The "Milky Way" is a band of light caused by the light of millions of stars in the spiral arms closest to our position. Individual stars in those arms are too far to be seen with the naked eye, but the total amount of light they give out can be picked up by the eyes; the brain interprets it as a diffuse band of light (relatively faint).
The brightest part of the Milky Way (as seen from Earth's surface) is towards the centre of the Galaxy, in the direction of the constellation Sagittarius, well south (30 degrees) of the celestial equator -- therefore NEVER seen from the North pole.
However, the bands are visible on either side of the centre. From the North pole, we cannot see the southern portion.
The part that comes up from Sagittarius crosses the celestial equator in the constellation Aquila (the eagle) and continues into Cygnus the Swan (its main star Deneb is at declination 45 N) and remains visible up to the southern parts of Cassiopeia (near declination 60 N). It then arcs back down towards Perseus where it gets fainter and fainter (we are then looking in the direction opposite to the Galactic centre).
That portion of the Milky Way (Aquila to Perseus) is ALWAYS above the horizon for an observer at the North Pole. However, it is not visible during the "day" nor during the Civil and Nautical twilights (when the Sun is less than 12 degrees below the horizon). That period goes roughly from Feb. 15 to Oct. 25.
This leaves a period of 112 days (Oct. 26 to Feb. 14) during which the sky could be dark enough to see the Milky Way.
Except that when the Moon is bright and above the horizon, its light is often enough to prevent you from seeing the faint Milky Way. And, unfortunately, during the winter months, the Moon will be above the horizon from roughly First Quarter to Last Quarter (this period includes the Full Moon). Like everything else in the sky, as seen from the North Pole, the Moon would not set during its bright two-week period.
Every lunar month, you would have to wait for the period from Last Quarter to First Quarter (including New Moon), when the Moon is below the horizon, to see the Milky Way. This leaves you a total of (let's say, generously) 60 to 70 days per year during whihc, IF THE WEATHER allows you, you could see the Milky Way from the North Pole.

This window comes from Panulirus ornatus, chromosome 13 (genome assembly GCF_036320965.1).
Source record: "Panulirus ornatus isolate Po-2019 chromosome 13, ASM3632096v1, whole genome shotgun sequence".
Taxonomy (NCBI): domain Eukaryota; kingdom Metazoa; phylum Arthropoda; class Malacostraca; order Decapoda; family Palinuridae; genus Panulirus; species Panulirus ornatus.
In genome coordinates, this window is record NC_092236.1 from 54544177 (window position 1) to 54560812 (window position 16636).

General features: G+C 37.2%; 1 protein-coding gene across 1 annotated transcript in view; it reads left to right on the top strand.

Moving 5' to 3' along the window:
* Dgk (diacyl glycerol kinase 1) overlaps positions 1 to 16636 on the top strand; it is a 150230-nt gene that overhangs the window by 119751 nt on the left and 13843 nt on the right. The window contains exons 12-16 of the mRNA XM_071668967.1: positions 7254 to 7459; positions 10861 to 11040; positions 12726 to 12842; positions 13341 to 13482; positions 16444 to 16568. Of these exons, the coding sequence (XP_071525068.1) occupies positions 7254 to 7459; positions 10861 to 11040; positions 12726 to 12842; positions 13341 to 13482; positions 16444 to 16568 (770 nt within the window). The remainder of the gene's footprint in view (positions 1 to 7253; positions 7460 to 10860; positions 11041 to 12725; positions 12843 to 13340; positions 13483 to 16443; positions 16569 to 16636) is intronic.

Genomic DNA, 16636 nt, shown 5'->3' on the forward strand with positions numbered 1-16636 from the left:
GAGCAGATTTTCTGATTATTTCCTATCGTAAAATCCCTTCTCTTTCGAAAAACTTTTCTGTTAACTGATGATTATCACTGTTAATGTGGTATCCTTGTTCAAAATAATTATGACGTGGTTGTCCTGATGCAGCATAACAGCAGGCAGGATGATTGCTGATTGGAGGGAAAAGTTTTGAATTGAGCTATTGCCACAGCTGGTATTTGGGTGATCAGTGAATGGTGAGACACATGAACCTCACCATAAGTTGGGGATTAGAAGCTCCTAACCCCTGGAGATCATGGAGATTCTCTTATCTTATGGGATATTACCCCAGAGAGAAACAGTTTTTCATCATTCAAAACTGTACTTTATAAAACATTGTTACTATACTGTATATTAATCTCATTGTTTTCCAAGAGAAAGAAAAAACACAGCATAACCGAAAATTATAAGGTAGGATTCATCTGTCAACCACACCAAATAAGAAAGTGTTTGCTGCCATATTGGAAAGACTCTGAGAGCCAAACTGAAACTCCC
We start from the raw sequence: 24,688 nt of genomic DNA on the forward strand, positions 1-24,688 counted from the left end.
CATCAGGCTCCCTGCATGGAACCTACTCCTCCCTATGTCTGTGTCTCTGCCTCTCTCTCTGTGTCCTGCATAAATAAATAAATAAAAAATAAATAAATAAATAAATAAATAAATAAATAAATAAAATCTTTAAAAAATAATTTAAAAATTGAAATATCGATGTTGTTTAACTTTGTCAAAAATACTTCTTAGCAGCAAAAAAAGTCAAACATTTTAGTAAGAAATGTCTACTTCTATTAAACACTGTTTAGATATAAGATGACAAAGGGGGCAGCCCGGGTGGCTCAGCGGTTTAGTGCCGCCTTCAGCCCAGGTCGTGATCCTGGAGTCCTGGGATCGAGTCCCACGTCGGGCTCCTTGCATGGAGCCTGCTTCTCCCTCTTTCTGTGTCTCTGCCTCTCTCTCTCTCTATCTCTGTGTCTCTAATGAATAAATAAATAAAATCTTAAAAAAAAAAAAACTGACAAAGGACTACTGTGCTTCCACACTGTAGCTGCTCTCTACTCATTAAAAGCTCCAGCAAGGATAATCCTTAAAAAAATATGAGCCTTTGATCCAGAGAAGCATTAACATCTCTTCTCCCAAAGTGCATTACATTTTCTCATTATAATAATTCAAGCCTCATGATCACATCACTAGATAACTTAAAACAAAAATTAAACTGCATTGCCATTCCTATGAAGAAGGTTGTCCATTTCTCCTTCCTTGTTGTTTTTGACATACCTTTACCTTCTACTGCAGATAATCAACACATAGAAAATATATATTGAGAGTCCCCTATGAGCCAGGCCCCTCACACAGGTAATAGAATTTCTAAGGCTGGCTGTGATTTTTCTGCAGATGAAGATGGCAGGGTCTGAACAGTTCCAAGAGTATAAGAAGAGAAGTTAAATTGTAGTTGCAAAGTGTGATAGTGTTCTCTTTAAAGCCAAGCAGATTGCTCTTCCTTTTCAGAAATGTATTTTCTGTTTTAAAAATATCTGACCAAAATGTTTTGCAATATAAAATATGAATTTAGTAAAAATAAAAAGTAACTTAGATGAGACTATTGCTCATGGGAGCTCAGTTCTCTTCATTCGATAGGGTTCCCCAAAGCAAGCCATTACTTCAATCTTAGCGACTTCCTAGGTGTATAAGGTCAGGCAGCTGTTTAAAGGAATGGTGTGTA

Standing directly at the pole, the Milky Way would arc up to 60 degrees above the horizon.
For almost 2000 years, The Milky Way was (and still is) the name for the bands of light we see, caused by the light of millions of stars located in the nearest parts of the Galaxy's spiral arms. For a while, after astronomers understood that all the stars we see (in addition to the Milky Way) were part of a large unit, that unit was called the Galaxy (capital G). It was thought to be the only galaxy in the universe. In fact, the word "universe" was often taken to be a synonym of Galaxy.
The discovery of "other galaxies" is relatively recent (a little more than a century). These other galaxies were given names based on where they were seen (the name of the constellation, such as the Andromeda galaxy, seen in the constellation of Andromeda, the Triangulum galaxy in the constellation called Triangulum).
As more were discovered, they got names based on how they looked in a telescope (the Sombrero galaxy, the Owl galaxy). And we now know of so many that we give them catalog numbers (NGC 224 is the 224th entry in the New General Catalog -- it is the entry for the Andromeda galaxy). In that context, the word galaxy is written with a small "g". Our Galaxy's name was simply the Galaxy, written with a capital "G".
Then Americans got into the nasty habit of slapping capital letters where they don't belong and (much worst) removing them where they do belong.
This left American readers with the impression that our Galaxy had no name (when it did), leading people to call it the Milky Way Galaxy (which is not totally wrong, since it is the galaxy that contains the Milky Way).
If you want to use that name for our Galaxy, then you must use the word Galaxy in there. The other one is not called "the Andromeda"; it is called the Andromeda galaxy (to distinguish it from the Andromeda constellation, for example).
"Milky Way" by itself is still the name of the band of light.
Observer's Handbook of theRoyal Astronomical Society of Canada
Sky Atlas 2000.0 (Wil Tirion)
6 trips in the Arctic.